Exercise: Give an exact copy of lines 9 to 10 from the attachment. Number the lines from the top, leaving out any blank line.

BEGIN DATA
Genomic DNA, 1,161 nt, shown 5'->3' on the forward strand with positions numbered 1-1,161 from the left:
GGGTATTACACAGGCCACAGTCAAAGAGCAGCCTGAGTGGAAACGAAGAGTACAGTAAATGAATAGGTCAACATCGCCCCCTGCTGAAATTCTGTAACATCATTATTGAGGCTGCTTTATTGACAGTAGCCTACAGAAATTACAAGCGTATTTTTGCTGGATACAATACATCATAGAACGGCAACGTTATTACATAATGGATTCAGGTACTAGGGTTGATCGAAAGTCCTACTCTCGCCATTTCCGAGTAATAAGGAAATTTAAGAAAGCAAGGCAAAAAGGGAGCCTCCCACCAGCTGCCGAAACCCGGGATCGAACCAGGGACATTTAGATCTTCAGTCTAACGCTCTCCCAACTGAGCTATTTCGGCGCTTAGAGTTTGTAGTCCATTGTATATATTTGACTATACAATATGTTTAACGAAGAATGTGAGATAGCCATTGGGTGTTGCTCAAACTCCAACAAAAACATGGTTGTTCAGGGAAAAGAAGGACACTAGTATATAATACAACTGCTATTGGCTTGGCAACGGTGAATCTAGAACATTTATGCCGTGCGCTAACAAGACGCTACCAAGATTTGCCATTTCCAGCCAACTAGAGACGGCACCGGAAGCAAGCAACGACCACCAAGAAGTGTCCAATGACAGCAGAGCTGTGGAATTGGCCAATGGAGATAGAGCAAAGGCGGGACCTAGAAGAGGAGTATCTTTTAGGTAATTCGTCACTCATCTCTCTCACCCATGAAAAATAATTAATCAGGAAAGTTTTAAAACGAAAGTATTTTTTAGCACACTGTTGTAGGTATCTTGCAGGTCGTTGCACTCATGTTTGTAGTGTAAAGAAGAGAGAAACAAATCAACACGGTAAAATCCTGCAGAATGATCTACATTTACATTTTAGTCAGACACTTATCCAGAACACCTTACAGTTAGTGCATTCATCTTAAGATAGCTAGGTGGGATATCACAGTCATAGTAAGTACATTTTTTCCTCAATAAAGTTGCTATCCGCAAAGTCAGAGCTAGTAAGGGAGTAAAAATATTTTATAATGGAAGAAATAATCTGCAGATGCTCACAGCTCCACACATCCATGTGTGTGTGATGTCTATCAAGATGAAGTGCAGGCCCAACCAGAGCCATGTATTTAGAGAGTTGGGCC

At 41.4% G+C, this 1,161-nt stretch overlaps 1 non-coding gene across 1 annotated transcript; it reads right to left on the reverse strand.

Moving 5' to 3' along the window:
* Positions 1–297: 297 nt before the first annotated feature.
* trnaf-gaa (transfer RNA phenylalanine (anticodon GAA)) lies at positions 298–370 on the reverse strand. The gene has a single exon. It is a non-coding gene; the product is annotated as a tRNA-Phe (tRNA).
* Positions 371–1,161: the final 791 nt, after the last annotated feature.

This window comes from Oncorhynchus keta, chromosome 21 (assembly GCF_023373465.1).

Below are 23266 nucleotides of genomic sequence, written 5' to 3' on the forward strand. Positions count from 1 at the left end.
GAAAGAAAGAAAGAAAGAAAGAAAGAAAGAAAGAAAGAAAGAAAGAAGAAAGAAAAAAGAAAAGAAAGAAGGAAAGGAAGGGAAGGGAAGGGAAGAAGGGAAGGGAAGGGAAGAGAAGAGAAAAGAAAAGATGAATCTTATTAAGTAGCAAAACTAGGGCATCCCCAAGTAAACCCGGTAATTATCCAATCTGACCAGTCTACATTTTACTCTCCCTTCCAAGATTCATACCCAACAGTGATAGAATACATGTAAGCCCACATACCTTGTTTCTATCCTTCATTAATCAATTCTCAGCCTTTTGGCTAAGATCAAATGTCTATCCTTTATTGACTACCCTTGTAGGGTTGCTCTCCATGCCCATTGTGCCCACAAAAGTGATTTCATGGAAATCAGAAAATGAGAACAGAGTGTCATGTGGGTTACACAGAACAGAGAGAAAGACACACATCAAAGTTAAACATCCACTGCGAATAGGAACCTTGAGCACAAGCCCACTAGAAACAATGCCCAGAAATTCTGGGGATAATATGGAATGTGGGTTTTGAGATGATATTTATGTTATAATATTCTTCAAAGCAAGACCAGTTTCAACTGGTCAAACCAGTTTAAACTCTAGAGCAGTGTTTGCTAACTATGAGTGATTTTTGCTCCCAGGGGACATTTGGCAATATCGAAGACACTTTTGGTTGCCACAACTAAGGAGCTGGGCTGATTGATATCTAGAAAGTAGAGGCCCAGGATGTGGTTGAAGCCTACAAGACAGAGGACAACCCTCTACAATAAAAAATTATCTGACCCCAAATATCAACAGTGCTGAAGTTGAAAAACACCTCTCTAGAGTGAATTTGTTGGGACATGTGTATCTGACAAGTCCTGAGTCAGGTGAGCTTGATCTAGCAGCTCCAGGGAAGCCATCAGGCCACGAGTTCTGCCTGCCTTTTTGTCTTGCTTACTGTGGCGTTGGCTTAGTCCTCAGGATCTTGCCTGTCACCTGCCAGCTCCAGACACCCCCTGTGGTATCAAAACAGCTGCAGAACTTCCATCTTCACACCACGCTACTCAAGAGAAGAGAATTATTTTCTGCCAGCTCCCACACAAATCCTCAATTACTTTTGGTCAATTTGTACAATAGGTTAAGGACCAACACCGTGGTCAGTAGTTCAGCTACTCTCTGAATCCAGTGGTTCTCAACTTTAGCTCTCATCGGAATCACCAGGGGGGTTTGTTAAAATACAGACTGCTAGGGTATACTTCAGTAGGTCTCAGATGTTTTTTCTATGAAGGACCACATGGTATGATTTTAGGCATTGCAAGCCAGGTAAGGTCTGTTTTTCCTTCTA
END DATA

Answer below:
Below are 23266 nucleotides of genomic sequence, written 5' to 3' on the forward strand. Positions count from 1 at the left end.
GAAAGAAAGAAAGAAAGAAAGAAAGAAAGAAAGAAAGAAAGAAAGAAGAAAGAAAAAAGAAAAGAAAGAAGGAAAGGAAGGGAAGGGAAGGGAAGAAGGGAAGGGAAGGGAAGAGAAGAGAAAAGAAAAGATGAATCTTATTAAGTAGCAAAACTAGGGCATCCCCAAGTAAACCCGGTAATTATCCAATCTGACCAGTCTACATTTTACTCTCCCTTCCAAGATTCATACCCAACAGTGATAGAATACATGTAAGCCCACATACCTTGTTTCTATCCTTCATTAATCAATTCTCAGCCTTTTGGCTAAGATCAAATGTCTATCCTTTATTGACTACCCTTGTAGGGTTGCTCTCCATGCCCATTGTGCCCACAAAAGTGATTTCATGGAAATCAGAAAATGAGAACAGAGTGTCATGTGGGTTACACAGAACAGAGAGAAAGACACACATCAAAGTTAAACATCCACTGCGAATAGGAACCTTGAGCACAAGCCCACTAGAAACAATGCCCAGAAATTCTGGGGATAATATGGAATGTGGGTTTTGAGATGATATTTATGTTATAATATTCTTCAAAGCAAGACCAGTTTCAACTGGTCAAACCAGTTTAAACTCTAGAGCAGTGTTTGCTAACTATGAGTGATTTTTGCTCCCAGGGGACATTTGGCAATATCGAAGACACTTTTGGTTGCCACAACTAAGGAGCTGGGCTGATTGATATCTAGAAAGTAGAGGCCCAGGATGTGGTTGAAGCCTACAAGACAGAGGACAACCCTCTACAATAAAAAATTATCTGACCCCAAATATCAACAGTGCTGAAGTTGAAAAACACCTCTCTAGAGTGAATTTGTTGGGACATGTGTATCTGACAAGTCCTGAGTCAGGTGAGCTTGATCTAGCAGCTCCAGGGAAGCCATCAGGCCACGAGTTCTGCCTGCCTTTTTGTCTTGCTTACTGTGGCGTTGGCTTAGTCCTCAGGATCTTGCCTGTCACCTGCCAGCTCCAGACACCCCCTGTGGTATCAAAACAGCTGCAGAACTTCCATCTTCACACCACGCTACTCAAGAGAAGAGAATTATTTTCTGCCAGCTCCCACACAAATCCTCAATTACTTTTGGTCAATTTGTACAATAGGTTAAGGACCAACACCGTGGTCAGTAGTTCAGCTACTCTCTGAATCCAGTGGTTCTCAACTTTAGCTCTCATCGGAATCACCAGGGGGGTTTGTTAAAATACAGACTGCTAGGGTATACTTCAGTAGGTCTCAGATGTTTTTTCTATGAAGGACCACATGGTATGATTTTAGGCATTGCAAGCCAGGTAAGGTCTGTTTTTCCTTCTA